Baum, L. (2002). Factors related to use of Internet parent support groups by primary caregivers of a child with special health care needs (Doctoral dissertation, University of Utah, 2002). Dissertation Abstracts International, DAI-B 63/02, 734, Publication #AAT 3041616.
Baumgardner, D.J., & Burtea, E.D. (1998). Quality-of-life in technology-dependent children receiving home care, and their families-a qualitative study. Wisconsin Medical Journal, 97(8), 51- 55.
Bouchard, K. (1998). Issues in case management: Respite care…”hot issues in case management.” Pediatric Nursing, 24(3), 260.
Canning, R.D., Harris, E.S., & Kelleher, K.J. (1996). Factors predicting distress among caregivers to children with chronic medical conditions. Journal of Pediatric Psychology, 27(5), 735- 749.
Carver, C. S. (1998). Generalization, adverse events, and development of depressive symptoms. Journal of Personality, 66(4), 607-619.
Carver, C.S., Scheier, M.F, & Weintraub, J.K. (1989). Assessing coping strategies: A theoretically based approach. Journal of Personality and Social Psychology, 56(2), 267-283.
Fernsler, J.I., & Manchester, LJ. (1997). Evaluation of a computer-based cancer support network. Cancer Practice, 5(1), 46- 51.
Gravelle, A.M. (1997). Caring for a child with a progressive illness during the complex chronic phase: Parents’ experience of facing adversity. Journal of Advanced Nursing, 25(4), 738-745.
Man, H.R., & Belcher, A.E. (2001). Computer-mediated support group use among parents of children with cancer-an exploratory study. Computers in Nursing, 79(1), 27-33.
Hayes, V.E. (1997). Families and children’s chronic conditions: Knowledge development and methodological considerations. Scholarly Inquiry for Nursing Practice, 77(4), 259-98.
Holaday, B., Turner H.A., Kanematsu, Y, Krulik, T., & Wang, R. (1997). Stress in mothers of chronically ill children: A cross cultural study. Australian Paediatric Nurse, 6(1), 2-9.
Lazarus, R.S., & Folkman, S. (1984). Stress, appraisal, and coping. New York: Springer.
Lubkin, I.M. (1998). Chronic illness: Impact and interventions (2nd ed.). Boston: Jones & Bartlett.
Newacheck, P.W., & Halfen, N. (1998). Prevalence and impact of disabling chronic conditions in childhood. American Journal of Public Health, 88(U), 610-617.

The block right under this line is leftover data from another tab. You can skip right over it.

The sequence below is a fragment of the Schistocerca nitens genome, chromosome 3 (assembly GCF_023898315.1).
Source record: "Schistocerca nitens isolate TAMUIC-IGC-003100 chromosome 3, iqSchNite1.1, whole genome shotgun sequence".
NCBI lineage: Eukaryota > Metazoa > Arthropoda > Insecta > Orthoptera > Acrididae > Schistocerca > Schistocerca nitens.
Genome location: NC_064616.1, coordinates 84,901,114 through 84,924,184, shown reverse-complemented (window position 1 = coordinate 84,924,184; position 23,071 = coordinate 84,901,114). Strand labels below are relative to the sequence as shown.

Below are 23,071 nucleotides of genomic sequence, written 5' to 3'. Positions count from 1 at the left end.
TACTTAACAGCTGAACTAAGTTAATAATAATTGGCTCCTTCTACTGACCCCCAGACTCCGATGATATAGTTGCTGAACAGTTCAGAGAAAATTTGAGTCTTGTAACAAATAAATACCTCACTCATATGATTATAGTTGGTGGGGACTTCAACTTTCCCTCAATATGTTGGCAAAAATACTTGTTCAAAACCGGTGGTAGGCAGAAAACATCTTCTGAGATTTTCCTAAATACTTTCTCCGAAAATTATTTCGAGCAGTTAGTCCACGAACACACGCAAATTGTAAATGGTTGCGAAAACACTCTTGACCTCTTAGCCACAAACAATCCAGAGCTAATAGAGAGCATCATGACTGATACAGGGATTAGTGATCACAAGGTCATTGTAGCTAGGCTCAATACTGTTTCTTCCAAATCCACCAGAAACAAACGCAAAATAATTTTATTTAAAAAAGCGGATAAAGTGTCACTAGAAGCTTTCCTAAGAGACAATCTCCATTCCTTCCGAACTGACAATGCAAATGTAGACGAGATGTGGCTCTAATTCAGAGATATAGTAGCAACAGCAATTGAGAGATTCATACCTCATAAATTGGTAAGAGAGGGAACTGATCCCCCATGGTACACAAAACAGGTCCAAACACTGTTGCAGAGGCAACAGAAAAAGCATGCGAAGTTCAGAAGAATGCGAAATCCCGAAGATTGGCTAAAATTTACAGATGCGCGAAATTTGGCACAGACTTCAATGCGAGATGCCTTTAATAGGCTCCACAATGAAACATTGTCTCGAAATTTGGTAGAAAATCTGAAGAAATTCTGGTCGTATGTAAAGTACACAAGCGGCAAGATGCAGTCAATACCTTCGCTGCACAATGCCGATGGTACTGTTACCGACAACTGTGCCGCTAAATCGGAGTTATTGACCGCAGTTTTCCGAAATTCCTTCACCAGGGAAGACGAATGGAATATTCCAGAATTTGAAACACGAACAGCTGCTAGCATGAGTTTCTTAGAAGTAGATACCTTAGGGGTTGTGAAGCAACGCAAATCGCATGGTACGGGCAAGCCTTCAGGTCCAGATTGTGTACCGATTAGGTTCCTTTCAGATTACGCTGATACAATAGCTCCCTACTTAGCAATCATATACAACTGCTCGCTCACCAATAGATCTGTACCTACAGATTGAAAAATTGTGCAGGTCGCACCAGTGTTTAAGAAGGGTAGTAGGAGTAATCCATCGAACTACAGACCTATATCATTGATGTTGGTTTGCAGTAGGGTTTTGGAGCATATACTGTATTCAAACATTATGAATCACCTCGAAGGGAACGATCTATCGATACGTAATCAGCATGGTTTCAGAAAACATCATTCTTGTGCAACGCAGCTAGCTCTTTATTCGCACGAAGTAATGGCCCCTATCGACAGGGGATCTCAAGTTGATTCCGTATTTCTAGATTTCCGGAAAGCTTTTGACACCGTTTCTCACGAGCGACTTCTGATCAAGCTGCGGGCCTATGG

Pickett, S.A., Heller, T., & Cook, J.A. (1998). Professional-led versus family-led support groups: Exploring the differences. Journal of Behavioral Health Services & Research, 24(4), 437-452.
Scheier, M.F., Carver, C.S., & Bridges, M.W. (1994). Distinguishing optimism from neuroticism (and trait anxiety, self- mastery, and selfesteem): A reevalu\ation of the Life Orientation Test. Journal of Personality and Social Psychology, 67(6), 1063- 1078.
Tetzlaff, L. (1997). Consumer informatics in chronic illness. Journal of the American Medical Informatics Association, 4(4), 285- 300.
U.S. Department of Health and Human Services (1999). Mental health: A report of the surgeon general. Rockville, MD: U. S. Department of Health and Human Services, Substance Abuse and Mental Health Services Administration, Center for Mental Health Services, National Institutes of Health, National Institute of Mental Health.
White, BJ., & Madara, EJ. (2000). Online mutual support groups: Identifying and tapping new I & R resources. Information & Referral: The Journal of the Alliance of Information and Referral Systems, 22, 63-82.
Wright, K.B. (1999). Computer-mediated support groups: An examination of relationships among social support, perceived stress, and coping strategies. Communication Quarterly, 47(4), 402-414.
Lynda S. Baum, PhD, APRN-BC Adult Pysch/Mental Health, is a clinician at VA Medical Center in Salt Lake City; Highland Ridge Hospital in Murray, ClT; and Copper Hills Youth Center in West Jordan, UT.
Note: Research partially funded by Gamma Rho chapter of Sigma Theta Tau.
Copyright Anthony J. Jannetti, Inc. Sep/Oct 2004